From education to employment

What does your peer review do for you?

Inspection frequency, duration and intensity may change, but whatever happens, you’ll want to keep a handle on how good a deal your learners are getting. You might have some intense scrutiny in the form of internal or external review. If so, you’ll want it to be thorough, accurate, and usable. I’m stating the obvious here, I know.

Just sticking with the obvious for another point. Quality review, however you do it, can be expensive. The financial challenge we’re experiencing pushes an opportunity to reconsider that spend, exploring how we can save without loss, possibly contemplating the balance of internal and external review.

On the surface, external review looks most expensive. I’d love to delve into the reason I’m only saying ‘on the surface’ but can’t do it justice here. If it’s expensive we have to consider its effectiveness and what benefit it brings. It’s often that bit more objectivity, those ‘fresh’ eyes, that we’re after. We consider that there’s greater ‘truth’ to the impartial reviewer’s findings. Debatable again, but suffice to say that less bias is more likely with an external eye.

So an external eye gets the impartiality thumbs up. However, contemplate the cost of an external eye alongside the importance of really knowing our own provision well (rather than someone just telling us how it is) and outsourcing of review activity starts to become questionable.

So can we have an external eye that doesn’t cost quite so much and allows us to own the knowledge of our provision? Of course we can: Enter peer review. Ok, it’s probably not new to you. You’ve engaged in some peer review activity; worked with peer college colleagues and shared some best practice. But perhaps your peer review is a little dusty, left on the shelf a little too long, or some of its features unused.

You know peer review makes sense. It’s got huge potential, but sadly it often isn’t reached. Are you making the most of peer review or simply going through the motions? Let’s see. Does your peer review support you to:

  • Know your provision?
  • Self assess with ease?
  • Improve your practice?
  • Save money?
  • Develop your workforce?
  • Inspire those involved?
  • Spread some love?

Yes I said ‘spread some love’. I’m talking about the love of reflecting and improving upon teaching and learning practice. We’ll come back to this.

So, how did you do? Does your peer review do all this for you? If not, we’re missing huge opportunities, but it could be even worse. Is it possible that you are using precious time and resources only to have a negative impact? Ouch. Let’s consider the potential damage:

  • Wasted money / resource (because nothing changes)
  • Killing the culture you’re trying so hard to create (spreading the teaching and learning love)

Let’s use number 1 as a warm up before we get to the good loving. Quite simply, peer review takes up time. You don’t have time to waste. If peer review isn’t doing the basics and giving you a fair, thorough and accurate assessment of your provision, you are wasting money. Negative impact.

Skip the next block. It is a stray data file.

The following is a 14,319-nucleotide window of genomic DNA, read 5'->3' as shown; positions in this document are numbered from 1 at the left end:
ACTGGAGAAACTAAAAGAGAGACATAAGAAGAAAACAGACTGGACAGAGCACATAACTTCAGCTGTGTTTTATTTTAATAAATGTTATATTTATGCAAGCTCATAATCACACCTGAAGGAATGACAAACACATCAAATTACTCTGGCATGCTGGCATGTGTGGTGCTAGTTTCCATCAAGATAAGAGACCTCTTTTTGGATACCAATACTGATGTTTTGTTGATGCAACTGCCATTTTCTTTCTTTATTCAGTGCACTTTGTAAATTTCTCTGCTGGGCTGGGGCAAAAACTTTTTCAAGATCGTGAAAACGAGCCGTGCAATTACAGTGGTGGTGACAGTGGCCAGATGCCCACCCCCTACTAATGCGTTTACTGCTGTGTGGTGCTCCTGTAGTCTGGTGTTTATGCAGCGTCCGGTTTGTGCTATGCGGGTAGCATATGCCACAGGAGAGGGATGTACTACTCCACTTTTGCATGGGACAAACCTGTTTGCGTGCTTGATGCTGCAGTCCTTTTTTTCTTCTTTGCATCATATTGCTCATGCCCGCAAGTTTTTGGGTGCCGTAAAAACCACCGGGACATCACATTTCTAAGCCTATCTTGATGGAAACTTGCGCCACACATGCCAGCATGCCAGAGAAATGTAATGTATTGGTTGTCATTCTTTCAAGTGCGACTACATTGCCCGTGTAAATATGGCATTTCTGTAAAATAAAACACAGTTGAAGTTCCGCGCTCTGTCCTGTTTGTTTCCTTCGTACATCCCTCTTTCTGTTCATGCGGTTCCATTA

In case you’re still questioning whether your peer review does do its job or not, I want to share something with you so listen up. Whilst self-assessing the quality of learning (and I don’t just mean the end of year report writing), I’ve never ever known anyone volunteer findings from peer review as meaningful evidence. I’m not saying it’s not there, but I am questioning how well it’s used. Like I said. Wasted money.

Ok so I promised the good loving. Let’s explore ‘Killing the culture you’re trying to create’. If you are (I really hope you are, otherwise see me at break) working hard to develop a culture where all teachers appreciate observation and review activity, using it as a powerful tool for reflection and improvement, you don’t want anyone messing this up, right?

And yet we do allow it to happen. All it takes is one external reviewer to make an out of touch comment, to begin to sow a seed of fear or frustration. That one upset teacher on the receiving end of a questionable judgement or poor communication can shout very loudly. It’s so easy for that culture of love (openness, honesty, trust, respect) to turn into one of fear. Negative impact. The type that’s so hard to repair.

There’s huge potential out there to support self-regulation and peer review is just waiting to help us out. If we’re serious about developing the right culture we need to take the time to do peer review properly. If you’re going to spend anyway, spend wisely, develop key staff, increase dialogue between peer review members, let them know you’re vision and ensure they not only understand but can contribute towards it. Even better, perhaps they could share that vision.

Deborah McVey is managing director of Deborah McVey Ltd, providing training, coaching and consultancy support to the learning and skills sector, specialising in improving teaching, learning and assessment. Follow her on Twitter and LinkedIn


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